There were two Industrial Pavilions, West and North. This photograph shows the Industrial Pavilion North, designed by Jack Coia from sketches by the exhibition's head architect, Thomas Tait.
Coia was a young architect renowned for his Romanesque- and Gothic-influenced buildings in the city, but the pavilion marks a clear departure from this style and was seen as one of the Exhibition's architectural triumphs. The main hall displayed furniture, glassware, pottery and leather with independent exhibitors showing their wares along the sides of the space. Two smaller halls flanking the main space showed Scottish textiles.
The construction of the North Pavilion was undertaken in haste when the organisers realised that the Industrial Pavilion West was not large enough to accommodate the numbers of companies wanting to exhibit their products and services. The West Pavilion was built at the west end of the lake and concentrated on exhibitions relating to the food and drink industries. It was the second biggest pavilion, and had a restaurant and terrace at the front.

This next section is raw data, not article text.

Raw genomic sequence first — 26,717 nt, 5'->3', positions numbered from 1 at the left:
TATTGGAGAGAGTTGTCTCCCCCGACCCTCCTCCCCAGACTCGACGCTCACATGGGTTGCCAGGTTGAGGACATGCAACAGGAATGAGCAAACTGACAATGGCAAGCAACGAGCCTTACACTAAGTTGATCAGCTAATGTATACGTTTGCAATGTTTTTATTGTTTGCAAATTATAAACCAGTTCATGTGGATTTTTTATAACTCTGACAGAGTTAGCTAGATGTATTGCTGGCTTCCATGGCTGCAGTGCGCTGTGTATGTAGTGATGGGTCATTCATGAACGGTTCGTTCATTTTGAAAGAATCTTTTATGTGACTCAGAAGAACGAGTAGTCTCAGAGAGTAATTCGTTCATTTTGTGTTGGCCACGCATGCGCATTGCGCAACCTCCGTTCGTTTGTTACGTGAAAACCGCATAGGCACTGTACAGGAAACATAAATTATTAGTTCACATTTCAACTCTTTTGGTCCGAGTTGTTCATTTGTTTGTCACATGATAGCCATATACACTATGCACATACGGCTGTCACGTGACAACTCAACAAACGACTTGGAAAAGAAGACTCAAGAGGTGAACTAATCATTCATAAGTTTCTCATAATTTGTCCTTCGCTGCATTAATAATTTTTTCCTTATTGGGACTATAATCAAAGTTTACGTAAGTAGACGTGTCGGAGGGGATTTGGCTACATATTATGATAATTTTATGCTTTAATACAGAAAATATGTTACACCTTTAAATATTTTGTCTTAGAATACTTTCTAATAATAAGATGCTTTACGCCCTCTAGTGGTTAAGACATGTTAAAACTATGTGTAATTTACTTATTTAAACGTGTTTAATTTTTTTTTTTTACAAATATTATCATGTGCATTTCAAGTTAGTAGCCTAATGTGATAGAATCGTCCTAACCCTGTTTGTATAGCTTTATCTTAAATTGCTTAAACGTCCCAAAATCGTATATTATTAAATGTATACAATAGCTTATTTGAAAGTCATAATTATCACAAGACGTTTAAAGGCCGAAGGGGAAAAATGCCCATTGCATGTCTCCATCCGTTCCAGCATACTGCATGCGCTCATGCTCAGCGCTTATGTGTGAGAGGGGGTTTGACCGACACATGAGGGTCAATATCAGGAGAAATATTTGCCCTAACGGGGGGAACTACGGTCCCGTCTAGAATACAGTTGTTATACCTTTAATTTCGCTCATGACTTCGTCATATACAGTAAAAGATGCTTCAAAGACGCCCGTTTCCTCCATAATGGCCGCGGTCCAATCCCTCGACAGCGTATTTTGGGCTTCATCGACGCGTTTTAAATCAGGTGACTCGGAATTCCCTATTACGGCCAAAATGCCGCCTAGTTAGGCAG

Reference: Mitchell Library, GC ef606.4 (1938)
Reproduced with the permission of Glasgow City Council, Libraries Information and Learning
architects, architecture, Empire Exhibition, Empire Tower, exhibitions, Industrial Pavilion North, Industrial Pavilion West, Industrial Pavilions, pavilions, Tait's Tower, Tower of Empire